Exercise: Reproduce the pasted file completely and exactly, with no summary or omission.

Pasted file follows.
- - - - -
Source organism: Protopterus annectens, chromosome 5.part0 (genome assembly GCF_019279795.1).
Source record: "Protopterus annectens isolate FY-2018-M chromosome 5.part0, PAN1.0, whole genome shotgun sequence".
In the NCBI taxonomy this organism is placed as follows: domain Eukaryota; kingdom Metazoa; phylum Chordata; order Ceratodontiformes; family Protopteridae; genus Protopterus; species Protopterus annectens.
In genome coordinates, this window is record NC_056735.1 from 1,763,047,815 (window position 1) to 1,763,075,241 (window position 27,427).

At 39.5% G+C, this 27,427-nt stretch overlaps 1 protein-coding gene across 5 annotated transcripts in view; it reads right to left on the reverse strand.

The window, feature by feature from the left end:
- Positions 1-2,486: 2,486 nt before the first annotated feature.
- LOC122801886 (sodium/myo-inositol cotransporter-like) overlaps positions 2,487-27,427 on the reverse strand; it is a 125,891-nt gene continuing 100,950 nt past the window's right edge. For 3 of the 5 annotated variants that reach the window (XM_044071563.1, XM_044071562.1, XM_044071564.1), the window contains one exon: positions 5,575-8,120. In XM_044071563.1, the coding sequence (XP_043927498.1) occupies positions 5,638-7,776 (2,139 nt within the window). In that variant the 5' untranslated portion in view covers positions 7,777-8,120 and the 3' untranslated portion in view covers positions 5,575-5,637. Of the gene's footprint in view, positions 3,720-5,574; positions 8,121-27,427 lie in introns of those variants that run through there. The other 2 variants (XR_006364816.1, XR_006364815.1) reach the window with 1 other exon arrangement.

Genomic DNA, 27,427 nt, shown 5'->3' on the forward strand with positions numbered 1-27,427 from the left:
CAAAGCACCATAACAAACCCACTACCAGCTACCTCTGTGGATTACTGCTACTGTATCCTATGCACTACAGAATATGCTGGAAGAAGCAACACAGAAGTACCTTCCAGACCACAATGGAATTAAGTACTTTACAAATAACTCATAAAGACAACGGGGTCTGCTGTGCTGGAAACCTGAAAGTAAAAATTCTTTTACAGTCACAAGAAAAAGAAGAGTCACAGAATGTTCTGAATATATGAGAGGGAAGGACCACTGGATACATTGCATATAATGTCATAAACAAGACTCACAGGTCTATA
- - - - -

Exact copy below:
Source organism: Protopterus annectens, chromosome 5.part0 (genome assembly GCF_019279795.1).
Source record: "Protopterus annectens isolate FY-2018-M chromosome 5.part0, PAN1.0, whole genome shotgun sequence".
In the NCBI taxonomy this organism is placed as follows: domain Eukaryota; kingdom Metazoa; phylum Chordata; order Ceratodontiformes; family Protopteridae; genus Protopterus; species Protopterus annectens.
In genome coordinates, this window is record NC_056735.1 from 1,763,047,815 (window position 1) to 1,763,075,241 (window position 27,427).

At 39.5% G+C, this 27,427-nt stretch overlaps 1 protein-coding gene across 5 annotated transcripts in view; it reads right to left on the reverse strand.

The window, feature by feature from the left end:
- Positions 1-2,486: 2,486 nt before the first annotated feature.
- LOC122801886 (sodium/myo-inositol cotransporter-like) overlaps positions 2,487-27,427 on the reverse strand; it is a 125,891-nt gene continuing 100,950 nt past the window's right edge. For 3 of the 5 annotated variants that reach the window (XM_044071563.1, XM_044071562.1, XM_044071564.1), the window contains one exon: positions 5,575-8,120. In XM_044071563.1, the coding sequence (XP_043927498.1) occupies positions 5,638-7,776 (2,139 nt within the window). In that variant the 5' untranslated portion in view covers positions 7,777-8,120 and the 3' untranslated portion in view covers positions 5,575-5,637. Of the gene's footprint in view, positions 3,720-5,574; positions 8,121-27,427 lie in introns of those variants that run through there. The other 2 variants (XR_006364816.1, XR_006364815.1) reach the window with 1 other exon arrangement.

Genomic DNA, 27,427 nt, shown 5'->3' on the forward strand with positions numbered 1-27,427 from the left:
CAAAGCACCATAACAAACCCACTACCAGCTACCTCTGTGGATTACTGCTACTGTATCCTATGCACTACAGAATATGCTGGAAGAAGCAACACAGAAGTACCTTCCAGACCACAATGGAATTAAGTACTTTACAAATAACTCATAAAGACAACGGGGTCTGCTGTGCTGGAAACCTGAAAGTAAAAATTCTTTTACAGTCACAAGAAAAAGAAGAGTCACAGAATGTTCTGAATATATGAGAGGGAAGGACCACTGGATACATTGCATATAATGTCATAAACAAGACTCACAGGTCTATA